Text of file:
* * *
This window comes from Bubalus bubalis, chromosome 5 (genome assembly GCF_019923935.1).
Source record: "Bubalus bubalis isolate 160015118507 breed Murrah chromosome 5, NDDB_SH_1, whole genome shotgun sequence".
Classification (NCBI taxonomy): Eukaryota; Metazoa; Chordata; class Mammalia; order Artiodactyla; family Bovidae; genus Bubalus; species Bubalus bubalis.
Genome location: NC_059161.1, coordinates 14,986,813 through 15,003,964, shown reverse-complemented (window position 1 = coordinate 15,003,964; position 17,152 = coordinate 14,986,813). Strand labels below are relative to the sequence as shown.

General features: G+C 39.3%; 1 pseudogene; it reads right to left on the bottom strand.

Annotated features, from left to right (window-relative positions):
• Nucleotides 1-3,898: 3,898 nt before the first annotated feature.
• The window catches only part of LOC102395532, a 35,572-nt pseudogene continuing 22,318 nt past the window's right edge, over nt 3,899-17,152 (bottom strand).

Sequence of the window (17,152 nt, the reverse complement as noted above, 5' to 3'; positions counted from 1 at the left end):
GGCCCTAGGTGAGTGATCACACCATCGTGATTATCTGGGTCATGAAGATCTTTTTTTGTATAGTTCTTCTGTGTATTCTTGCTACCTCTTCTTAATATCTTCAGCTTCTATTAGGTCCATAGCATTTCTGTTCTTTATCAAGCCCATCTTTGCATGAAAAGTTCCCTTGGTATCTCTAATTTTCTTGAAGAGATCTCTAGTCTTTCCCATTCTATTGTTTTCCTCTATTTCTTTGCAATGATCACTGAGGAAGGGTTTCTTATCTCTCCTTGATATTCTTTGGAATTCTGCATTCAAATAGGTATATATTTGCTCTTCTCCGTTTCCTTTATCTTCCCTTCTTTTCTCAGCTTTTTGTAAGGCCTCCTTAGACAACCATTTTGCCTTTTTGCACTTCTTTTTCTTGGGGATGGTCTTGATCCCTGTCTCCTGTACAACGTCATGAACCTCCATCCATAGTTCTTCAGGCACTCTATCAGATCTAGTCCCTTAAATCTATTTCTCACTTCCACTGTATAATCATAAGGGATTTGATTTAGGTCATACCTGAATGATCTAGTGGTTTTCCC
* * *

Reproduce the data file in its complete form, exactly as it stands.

This window comes from Bubalus bubalis, chromosome 5 (genome assembly GCF_019923935.1).
Source record: "Bubalus bubalis isolate 160015118507 breed Murrah chromosome 5, NDDB_SH_1, whole genome shotgun sequence".
Classification (NCBI taxonomy): Eukaryota; Metazoa; Chordata; class Mammalia; order Artiodactyla; family Bovidae; genus Bubalus; species Bubalus bubalis.
Genome location: NC_059161.1, coordinates 14,986,813 through 15,003,964, shown reverse-complemented (window position 1 = coordinate 15,003,964; position 17,152 = coordinate 14,986,813). Strand labels below are relative to the sequence as shown.

General features: G+C 39.3%; 1 pseudogene; it reads right to left on the bottom strand.

Annotated features, from left to right (window-relative positions):
• Nucleotides 1-3,898: 3,898 nt before the first annotated feature.
• The window catches only part of LOC102395532, a 35,572-nt pseudogene continuing 22,318 nt past the window's right edge, over nt 3,899-17,152 (bottom strand).

Sequence of the window (17,152 nt, the reverse complement as noted above, 5' to 3'; positions counted from 1 at the left end):
GGCCCTAGGTGAGTGATCACACCATCGTGATTATCTGGGTCATGAAGATCTTTTTTTGTATAGTTCTTCTGTGTATTCTTGCTACCTCTTCTTAATATCTTCAGCTTCTATTAGGTCCATAGCATTTCTGTTCTTTATCAAGCCCATCTTTGCATGAAAAGTTCCCTTGGTATCTCTAATTTTCTTGAAGAGATCTCTAGTCTTTCCCATTCTATTGTTTTCCTCTATTTCTTTGCAATGATCACTGAGGAAGGGTTTCTTATCTCTCCTTGATATTCTTTGGAATTCTGCATTCAAATAGGTATATATTTGCTCTTCTCCGTTTCCTTTATCTTCCCTTCTTTTCTCAGCTTTTTGTAAGGCCTCCTTAGACAACCATTTTGCCTTTTTGCACTTCTTTTTCTTGGGGATGGTCTTGATCCCTGTCTCCTGTACAACGTCATGAACCTCCATCCATAGTTCTTCAGGCACTCTATCAGATCTAGTCCCTTAAATCTATTTCTCACTTCCACTGTATAATCATAAGGGATTTGATTTAGGTCATACCTGAATGATCTAGTGGTTTTCCC